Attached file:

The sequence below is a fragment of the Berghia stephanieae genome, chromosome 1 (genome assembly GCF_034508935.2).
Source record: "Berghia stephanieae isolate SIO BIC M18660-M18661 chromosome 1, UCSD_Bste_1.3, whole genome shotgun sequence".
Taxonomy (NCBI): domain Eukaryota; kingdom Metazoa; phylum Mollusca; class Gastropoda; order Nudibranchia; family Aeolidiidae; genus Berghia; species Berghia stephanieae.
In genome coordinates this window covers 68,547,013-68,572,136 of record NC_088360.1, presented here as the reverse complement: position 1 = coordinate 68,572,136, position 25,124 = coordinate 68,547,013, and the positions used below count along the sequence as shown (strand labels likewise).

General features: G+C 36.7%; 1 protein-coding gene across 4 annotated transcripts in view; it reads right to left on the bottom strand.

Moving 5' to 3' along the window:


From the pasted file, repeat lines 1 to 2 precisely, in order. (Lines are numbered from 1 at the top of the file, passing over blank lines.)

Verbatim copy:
The sequence below is a fragment of the Berghia stephanieae genome, chromosome 1 (genome assembly GCF_034508935.2).
Source record: "Berghia stephanieae isolate SIO BIC M18660-M18661 chromosome 1, UCSD_Bste_1.3, whole genome shotgun sequence".